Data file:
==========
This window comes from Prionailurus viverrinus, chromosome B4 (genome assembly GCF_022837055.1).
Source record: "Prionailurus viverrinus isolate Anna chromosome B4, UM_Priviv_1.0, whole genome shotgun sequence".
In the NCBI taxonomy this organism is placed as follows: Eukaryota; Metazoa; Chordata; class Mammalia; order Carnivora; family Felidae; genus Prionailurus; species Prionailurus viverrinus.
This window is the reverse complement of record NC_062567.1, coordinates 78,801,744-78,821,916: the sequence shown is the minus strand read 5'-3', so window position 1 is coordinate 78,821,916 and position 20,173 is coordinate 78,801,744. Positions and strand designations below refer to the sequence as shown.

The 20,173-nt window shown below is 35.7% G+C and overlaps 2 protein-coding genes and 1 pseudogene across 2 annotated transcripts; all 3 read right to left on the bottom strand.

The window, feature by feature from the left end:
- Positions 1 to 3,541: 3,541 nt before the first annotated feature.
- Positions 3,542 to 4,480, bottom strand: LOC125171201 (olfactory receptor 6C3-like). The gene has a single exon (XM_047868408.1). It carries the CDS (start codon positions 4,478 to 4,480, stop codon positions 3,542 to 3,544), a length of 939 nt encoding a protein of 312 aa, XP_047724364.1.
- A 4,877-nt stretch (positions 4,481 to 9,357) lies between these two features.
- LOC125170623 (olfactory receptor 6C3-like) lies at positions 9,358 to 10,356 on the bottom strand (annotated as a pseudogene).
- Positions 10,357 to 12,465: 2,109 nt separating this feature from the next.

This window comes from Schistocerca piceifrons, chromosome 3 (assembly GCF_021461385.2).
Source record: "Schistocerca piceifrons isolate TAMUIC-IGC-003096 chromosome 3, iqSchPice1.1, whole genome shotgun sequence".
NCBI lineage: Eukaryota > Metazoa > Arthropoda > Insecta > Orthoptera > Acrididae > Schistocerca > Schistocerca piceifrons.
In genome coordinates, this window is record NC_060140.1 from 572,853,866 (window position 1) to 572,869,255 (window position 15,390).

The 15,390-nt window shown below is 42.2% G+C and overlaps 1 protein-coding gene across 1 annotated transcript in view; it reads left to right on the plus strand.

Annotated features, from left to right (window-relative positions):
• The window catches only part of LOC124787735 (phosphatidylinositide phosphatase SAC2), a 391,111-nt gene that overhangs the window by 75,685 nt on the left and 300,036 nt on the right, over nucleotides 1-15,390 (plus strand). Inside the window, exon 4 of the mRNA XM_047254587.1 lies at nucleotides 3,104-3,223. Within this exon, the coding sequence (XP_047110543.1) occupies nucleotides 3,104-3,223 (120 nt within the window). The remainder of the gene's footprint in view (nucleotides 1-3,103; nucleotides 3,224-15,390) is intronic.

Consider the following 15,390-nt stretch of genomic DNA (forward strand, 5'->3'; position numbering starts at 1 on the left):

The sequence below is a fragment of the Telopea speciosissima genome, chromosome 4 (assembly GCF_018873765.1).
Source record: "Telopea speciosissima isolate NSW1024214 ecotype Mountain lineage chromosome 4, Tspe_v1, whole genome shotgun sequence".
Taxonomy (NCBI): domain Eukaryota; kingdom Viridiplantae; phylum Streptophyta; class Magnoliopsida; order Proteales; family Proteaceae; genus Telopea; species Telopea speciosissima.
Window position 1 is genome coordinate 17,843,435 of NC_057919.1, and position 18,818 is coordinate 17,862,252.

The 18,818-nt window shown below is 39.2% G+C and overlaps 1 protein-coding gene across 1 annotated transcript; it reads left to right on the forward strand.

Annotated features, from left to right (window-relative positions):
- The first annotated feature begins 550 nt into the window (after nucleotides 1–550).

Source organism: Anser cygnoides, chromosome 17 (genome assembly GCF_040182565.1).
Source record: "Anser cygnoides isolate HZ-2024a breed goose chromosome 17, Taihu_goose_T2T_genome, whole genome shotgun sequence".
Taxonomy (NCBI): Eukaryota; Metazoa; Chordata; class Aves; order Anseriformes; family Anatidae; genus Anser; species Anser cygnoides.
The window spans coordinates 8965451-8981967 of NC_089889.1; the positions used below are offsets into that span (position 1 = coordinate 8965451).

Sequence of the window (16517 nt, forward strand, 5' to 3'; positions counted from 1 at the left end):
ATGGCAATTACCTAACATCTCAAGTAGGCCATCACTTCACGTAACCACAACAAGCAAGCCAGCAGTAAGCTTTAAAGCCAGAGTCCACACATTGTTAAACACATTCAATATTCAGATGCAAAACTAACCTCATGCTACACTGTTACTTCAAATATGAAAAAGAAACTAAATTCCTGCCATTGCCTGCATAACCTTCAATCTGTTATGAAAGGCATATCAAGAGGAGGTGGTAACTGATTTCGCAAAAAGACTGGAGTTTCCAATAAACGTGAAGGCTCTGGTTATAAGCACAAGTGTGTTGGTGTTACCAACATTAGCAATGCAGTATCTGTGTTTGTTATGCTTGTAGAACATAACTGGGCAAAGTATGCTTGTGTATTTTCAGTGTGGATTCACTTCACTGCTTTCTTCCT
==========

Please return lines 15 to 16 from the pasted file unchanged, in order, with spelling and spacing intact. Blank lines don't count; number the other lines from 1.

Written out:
In genome coordinates, this window is record NC_060140.1 from 572,853,866 (window position 1) to 572,869,255 (window position 15,390).

The 15,390-nt window shown below is 42.2% G+C and overlaps 1 protein-coding gene across 1 annotated transcript in view; it reads left to right on the plus strand.